and Huck's striving for mastery over his own text, words that constitute
the codes of his society, in order to understand and live in the world
it reveals; one sure way not to be trapped seems to be to stop writing
(and head for the territory), but to stop is to abdicate any authority
over the codes.

One pleasurable discovery in reading this collection is that, although
the essays are not deliberately grouped according to theme, genre,
critical approach, or Twain text, they apparently have been so chosen
that--possibly as a happy result of their chronological arrangement--
they grow from one essay into the next as they develop, build upon, and
amplify shared ideas.  Their authors demonstrate knowledge of both
specific and general criticism, referencing and addressing it, usually
regarding common concerns of Twain commentators, such as the ending of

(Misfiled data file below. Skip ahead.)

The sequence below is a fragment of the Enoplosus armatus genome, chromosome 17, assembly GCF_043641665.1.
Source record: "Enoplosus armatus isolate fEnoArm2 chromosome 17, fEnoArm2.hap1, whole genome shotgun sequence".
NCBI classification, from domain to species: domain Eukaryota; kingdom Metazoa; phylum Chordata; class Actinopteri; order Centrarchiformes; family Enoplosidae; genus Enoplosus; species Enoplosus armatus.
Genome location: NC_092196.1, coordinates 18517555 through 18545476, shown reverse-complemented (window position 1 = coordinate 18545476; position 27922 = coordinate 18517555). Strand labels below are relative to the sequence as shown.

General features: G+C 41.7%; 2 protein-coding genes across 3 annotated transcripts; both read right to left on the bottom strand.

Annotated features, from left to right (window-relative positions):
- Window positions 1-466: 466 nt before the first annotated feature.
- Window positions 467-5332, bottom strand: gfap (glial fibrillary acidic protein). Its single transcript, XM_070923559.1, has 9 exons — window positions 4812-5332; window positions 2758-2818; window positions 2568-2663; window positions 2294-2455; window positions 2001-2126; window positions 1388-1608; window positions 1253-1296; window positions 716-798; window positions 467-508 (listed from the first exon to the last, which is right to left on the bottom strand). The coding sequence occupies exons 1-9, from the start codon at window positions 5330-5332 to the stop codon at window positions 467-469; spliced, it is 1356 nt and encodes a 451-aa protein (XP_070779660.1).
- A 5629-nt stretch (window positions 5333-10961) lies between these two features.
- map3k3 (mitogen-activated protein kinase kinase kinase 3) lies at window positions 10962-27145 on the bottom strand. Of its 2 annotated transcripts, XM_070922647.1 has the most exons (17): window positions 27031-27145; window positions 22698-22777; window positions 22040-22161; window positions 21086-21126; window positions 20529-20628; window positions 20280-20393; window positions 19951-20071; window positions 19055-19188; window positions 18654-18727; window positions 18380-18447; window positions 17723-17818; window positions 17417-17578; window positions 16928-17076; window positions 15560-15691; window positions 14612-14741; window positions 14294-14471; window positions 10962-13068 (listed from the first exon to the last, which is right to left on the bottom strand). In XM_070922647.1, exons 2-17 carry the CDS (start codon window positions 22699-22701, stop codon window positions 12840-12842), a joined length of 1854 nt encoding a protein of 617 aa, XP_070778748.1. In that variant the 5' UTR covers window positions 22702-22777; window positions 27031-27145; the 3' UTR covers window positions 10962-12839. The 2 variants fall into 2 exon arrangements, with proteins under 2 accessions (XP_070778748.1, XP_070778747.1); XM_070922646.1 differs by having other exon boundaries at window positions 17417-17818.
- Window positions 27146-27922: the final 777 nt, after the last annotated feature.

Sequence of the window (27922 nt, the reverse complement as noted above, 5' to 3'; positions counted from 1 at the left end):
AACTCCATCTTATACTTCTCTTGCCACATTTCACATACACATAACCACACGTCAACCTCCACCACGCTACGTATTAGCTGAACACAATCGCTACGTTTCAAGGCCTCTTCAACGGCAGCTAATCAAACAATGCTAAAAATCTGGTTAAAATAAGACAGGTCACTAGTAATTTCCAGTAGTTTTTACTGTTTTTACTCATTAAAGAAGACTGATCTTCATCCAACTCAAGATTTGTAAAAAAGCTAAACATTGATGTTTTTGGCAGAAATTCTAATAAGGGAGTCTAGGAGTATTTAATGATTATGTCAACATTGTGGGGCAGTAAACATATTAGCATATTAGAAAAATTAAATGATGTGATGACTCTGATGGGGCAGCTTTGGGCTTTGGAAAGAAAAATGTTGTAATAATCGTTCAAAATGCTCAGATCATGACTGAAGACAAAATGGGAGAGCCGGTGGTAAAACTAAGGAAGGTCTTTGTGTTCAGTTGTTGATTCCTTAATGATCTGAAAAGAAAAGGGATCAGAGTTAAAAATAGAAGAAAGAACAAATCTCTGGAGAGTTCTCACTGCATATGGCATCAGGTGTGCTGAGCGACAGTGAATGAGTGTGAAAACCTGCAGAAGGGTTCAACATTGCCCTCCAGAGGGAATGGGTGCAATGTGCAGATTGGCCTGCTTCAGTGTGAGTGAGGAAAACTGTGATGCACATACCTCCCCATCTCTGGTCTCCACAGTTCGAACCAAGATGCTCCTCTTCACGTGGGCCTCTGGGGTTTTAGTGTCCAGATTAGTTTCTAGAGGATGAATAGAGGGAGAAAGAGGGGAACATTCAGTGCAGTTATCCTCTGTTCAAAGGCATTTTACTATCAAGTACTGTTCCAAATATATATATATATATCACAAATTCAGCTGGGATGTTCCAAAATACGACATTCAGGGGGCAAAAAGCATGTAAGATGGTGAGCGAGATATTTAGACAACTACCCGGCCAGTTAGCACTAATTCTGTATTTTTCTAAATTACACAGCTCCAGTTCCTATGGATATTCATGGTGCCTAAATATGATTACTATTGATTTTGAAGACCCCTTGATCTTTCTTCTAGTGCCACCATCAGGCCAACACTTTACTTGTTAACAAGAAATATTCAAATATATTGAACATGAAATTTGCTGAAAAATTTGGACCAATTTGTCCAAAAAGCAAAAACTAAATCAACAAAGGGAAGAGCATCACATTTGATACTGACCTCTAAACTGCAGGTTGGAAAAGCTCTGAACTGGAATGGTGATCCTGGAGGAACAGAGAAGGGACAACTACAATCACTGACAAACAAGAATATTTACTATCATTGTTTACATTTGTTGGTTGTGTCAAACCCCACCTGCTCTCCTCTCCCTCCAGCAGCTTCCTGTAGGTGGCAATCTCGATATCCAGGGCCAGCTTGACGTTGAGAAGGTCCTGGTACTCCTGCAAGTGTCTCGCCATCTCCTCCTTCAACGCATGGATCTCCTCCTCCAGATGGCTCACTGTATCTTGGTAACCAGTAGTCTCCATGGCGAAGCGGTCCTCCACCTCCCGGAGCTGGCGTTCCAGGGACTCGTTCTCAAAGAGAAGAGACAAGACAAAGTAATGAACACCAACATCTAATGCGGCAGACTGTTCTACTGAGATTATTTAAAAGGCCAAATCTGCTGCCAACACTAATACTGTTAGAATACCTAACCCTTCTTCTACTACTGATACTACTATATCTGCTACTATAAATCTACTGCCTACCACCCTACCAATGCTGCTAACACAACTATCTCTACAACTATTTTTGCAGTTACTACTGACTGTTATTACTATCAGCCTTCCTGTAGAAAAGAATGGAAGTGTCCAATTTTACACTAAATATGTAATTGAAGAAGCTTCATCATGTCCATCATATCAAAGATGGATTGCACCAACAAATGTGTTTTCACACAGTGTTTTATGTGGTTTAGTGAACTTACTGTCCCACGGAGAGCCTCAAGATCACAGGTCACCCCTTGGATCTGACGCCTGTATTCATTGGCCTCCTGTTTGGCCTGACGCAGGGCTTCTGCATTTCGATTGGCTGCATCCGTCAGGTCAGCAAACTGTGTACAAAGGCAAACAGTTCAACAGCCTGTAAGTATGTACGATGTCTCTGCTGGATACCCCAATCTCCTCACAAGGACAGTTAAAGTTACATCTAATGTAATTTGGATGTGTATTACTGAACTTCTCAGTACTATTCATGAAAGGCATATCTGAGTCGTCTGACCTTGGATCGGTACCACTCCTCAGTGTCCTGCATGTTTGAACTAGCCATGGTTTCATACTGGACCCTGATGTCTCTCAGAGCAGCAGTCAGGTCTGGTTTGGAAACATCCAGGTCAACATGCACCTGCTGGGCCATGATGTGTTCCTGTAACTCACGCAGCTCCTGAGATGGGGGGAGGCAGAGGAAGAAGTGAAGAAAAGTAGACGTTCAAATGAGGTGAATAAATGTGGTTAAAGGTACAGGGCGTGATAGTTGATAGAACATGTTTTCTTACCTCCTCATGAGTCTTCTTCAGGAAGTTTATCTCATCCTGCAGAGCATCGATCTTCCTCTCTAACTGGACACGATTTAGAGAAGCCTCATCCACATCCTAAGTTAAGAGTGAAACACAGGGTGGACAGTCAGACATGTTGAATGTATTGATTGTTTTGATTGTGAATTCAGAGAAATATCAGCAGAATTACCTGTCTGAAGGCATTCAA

_Huck Finn_, Twain's duality, Huck's paradoxical lying and basic
honesty, effects of family and business misfortunes, conflicts between
freedom and civilization, the limitations of freedom and democracy, use
and style of language, the Tom-Huck relationship, the role of the
frontier, the nature of truth, pessimism, selfhood, Huck and Jim, the
controversy surrounding Jim and God/religion/Church; but they do not
directly answer one another or even necessarily indicate direct
awareness of one another.  What they do is to see some of the same
things but from different angles, revealing complementary and
supplementary relationships among the essays.

Remarkable is that the ideas and themes of these essays are
complementary, as they also offer both supplementary and differing views